Companies fight plastic use despite state’s reluctance to do so
Businesses are taking steps to reduce their plastic usage while the state of Arizona takes a hard stance against enforcing the issue.
The Town of Bisbee banned plastic bags in 2012. Later, Arizona Attorney General Mark Brnovich declared the city’s bag ban unlawful. Out of fear of losing state revenue, according to Courier archives, Bisbee’s council passed an ordinance that made plastic bags optional for stores. State lawmakers took measures to prevent another Bisbee situation from happening again by passing a law prohibiting cities and other localities from regulating the use of plastic bags, Styrofoam and other to-go containers in 2016.
Bisbee Council Member Douglas Dunn previously told The Daily Courier, “This is something that has been highly successful in terms of reducing litter. I just can’t believe that our Legislature (has) so much concern about overreach of the federal government, they have no concern about overreach into local government.”
Despite this, companies within Arizona are still working to make inroads with plastic issues.
Sprouts, which has locations in Prescott and Prescott Valley, recently introduced reusable glass containers and cotton bags into its stores.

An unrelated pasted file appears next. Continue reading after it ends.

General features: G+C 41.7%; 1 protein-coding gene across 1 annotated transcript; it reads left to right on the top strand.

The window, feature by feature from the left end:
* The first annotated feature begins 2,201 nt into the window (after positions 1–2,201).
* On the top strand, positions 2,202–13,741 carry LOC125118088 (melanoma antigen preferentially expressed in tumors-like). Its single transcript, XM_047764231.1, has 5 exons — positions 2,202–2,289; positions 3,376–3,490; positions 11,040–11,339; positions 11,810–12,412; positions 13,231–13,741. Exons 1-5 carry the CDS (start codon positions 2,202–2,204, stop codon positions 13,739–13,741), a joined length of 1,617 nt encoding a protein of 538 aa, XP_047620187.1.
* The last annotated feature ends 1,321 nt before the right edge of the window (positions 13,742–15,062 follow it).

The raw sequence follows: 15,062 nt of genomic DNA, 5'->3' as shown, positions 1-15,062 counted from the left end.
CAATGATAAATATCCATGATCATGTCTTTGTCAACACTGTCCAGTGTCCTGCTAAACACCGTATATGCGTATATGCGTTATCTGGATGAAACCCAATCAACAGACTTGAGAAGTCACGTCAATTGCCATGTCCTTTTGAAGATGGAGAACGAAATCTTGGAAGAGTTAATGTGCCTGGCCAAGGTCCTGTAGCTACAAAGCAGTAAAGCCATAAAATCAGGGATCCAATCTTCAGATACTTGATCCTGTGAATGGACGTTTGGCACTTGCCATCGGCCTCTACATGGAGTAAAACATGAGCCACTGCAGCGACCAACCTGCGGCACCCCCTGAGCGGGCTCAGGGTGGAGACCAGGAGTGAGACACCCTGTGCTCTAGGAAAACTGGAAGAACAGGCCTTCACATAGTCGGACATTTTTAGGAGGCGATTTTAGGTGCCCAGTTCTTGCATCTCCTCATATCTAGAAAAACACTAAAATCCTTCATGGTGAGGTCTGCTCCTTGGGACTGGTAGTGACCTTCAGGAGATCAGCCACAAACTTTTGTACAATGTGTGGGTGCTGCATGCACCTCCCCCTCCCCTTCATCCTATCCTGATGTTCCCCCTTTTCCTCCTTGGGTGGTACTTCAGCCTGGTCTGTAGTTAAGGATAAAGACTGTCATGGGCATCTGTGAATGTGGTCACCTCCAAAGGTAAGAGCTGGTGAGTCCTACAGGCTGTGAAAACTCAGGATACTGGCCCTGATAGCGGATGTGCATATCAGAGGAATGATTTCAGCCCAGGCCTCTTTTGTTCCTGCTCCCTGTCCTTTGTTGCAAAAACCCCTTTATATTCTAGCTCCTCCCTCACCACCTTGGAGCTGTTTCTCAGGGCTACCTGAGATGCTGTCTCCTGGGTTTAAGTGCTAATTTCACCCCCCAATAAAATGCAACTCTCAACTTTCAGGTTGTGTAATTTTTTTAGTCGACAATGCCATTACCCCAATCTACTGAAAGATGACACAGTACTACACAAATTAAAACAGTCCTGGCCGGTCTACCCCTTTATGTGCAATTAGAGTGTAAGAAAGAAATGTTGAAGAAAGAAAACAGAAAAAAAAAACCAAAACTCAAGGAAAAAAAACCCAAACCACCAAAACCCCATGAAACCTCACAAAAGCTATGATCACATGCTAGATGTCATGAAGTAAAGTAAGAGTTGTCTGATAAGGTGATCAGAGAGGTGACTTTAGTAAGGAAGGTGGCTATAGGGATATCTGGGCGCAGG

“If shoppers come and purchase those glass containers or cotton bags they can scoop items from the bulk bin and use those containers over and over and reduce that waste,” said Diego Romero, spokesperson for Sprouts.
These new items are a part of Sprouts’ sustainability goals, Romero said. Sprouts has a plastic recycling program where the company hauls soft plastics to its distribution center, and those plastics are recycled through a partnership with Trex, a company that makes items out of recycled materials. The grocery chain also has a bag credit program. Bag credits at Sprouts, Romero explained, are for each reusable bag a customer brings into the store they can get a 5-cent credit on their bill.
“We are mindful of plastics use and waste in our stores,” Romero said. “The bag credit is an example of how we are reducing soft plastics.”
While some other stores also offer the 5-cent credits — ask your favorite store’s management for details — Walmart announced at the company’s annual Supplier Growth Forum, on Tuesday, it will have a new set of plastic and waste reduction commitments.
The big box retailer plans to achieve 100 percent recyclable, reusable or industrially compostable packaging for its private-brand packaging by 2025; eliminating the non-recyclable packaging material PVC in general merchandise packaging by 2020, and reducing private-brand plastic packaging when possible, optimizing the use to meet the need.
“As a global retailer that has set an ambitious, aspirational goal to create zero waste, we fully recognize that reducing plastic waste by increasing packaging circularity is an area where Walmart can lead,” said Laura Phillips, senior vice president for Global Sustainability at Walmart Inc.